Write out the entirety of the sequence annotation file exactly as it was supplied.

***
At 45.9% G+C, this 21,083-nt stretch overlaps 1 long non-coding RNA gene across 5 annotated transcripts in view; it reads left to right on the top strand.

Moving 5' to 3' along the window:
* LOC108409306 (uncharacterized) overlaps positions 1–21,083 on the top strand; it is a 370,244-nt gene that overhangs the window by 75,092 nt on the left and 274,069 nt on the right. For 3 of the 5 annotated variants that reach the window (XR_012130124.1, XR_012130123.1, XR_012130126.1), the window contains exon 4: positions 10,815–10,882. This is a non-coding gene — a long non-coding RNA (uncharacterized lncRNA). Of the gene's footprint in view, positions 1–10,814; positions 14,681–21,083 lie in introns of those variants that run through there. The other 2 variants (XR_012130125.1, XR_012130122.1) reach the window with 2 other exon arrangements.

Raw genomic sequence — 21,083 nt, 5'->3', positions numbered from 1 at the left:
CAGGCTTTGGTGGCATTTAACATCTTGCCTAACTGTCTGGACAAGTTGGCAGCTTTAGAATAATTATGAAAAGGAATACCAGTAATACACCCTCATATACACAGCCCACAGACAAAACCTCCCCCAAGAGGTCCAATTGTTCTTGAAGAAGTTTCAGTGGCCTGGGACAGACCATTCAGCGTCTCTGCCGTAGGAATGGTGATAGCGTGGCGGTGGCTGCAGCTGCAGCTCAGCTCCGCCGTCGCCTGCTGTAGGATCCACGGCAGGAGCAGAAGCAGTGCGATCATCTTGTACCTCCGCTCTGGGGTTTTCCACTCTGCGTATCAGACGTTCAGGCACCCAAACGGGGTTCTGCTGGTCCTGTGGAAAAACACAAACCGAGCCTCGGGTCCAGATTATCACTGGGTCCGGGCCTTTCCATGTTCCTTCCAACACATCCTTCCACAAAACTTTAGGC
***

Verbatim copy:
At 45.9% G+C, this 21,083-nt stretch overlaps 1 long non-coding RNA gene across 5 annotated transcripts in view; it reads left to right on the top strand.

Moving 5' to 3' along the window:
* LOC108409306 (uncharacterized) overlaps positions 1–21,083 on the top strand; it is a 370,244-nt gene that overhangs the window by 75,092 nt on the left and 274,069 nt on the right. For 3 of the 5 annotated variants that reach the window (XR_012130124.1, XR_012130123.1, XR_012130126.1), the window contains exon 4: positions 10,815–10,882. This is a non-coding gene — a long non-coding RNA (uncharacterized lncRNA). Of the gene's footprint in view, positions 1–10,814; positions 14,681–21,083 lie in introns of those variants that run through there. The other 2 variants (XR_012130125.1, XR_012130122.1) reach the window with 2 other exon arrangements.

Raw genomic sequence — 21,083 nt, 5'->3', positions numbered from 1 at the left:
CAGGCTTTGGTGGCATTTAACATCTTGCCTAACTGTCTGGACAAGTTGGCAGCTTTAGAATAATTATGAAAAGGAATACCAGTAATACACCCTCATATACACAGCCCACAGACAAAACCTCCCCCAAGAGGTCCAATTGTTCTTGAAGAAGTTTCAGTGGCCTGGGACAGACCATTCAGCGTCTCTGCCGTAGGAATGGTGATAGCGTGGCGGTGGCTGCAGCTGCAGCTCAGCTCCGCCGTCGCCTGCTGTAGGATCCACGGCAGGAGCAGAAGCAGTGCGATCATCTTGTACCTCCGCTCTGGGGTTTTCCACTCTGCGTATCAGACGTTCAGGCACCCAAACGGGGTTCTGCTGGTCCTGTGGAAAAACACAAACCGAGCCTCGGGTCCAGATTATCACTGGGTCCGGGCCTTTCCATGTTCCTTCCAACACATCCTTCCACAAAACTTTAGGC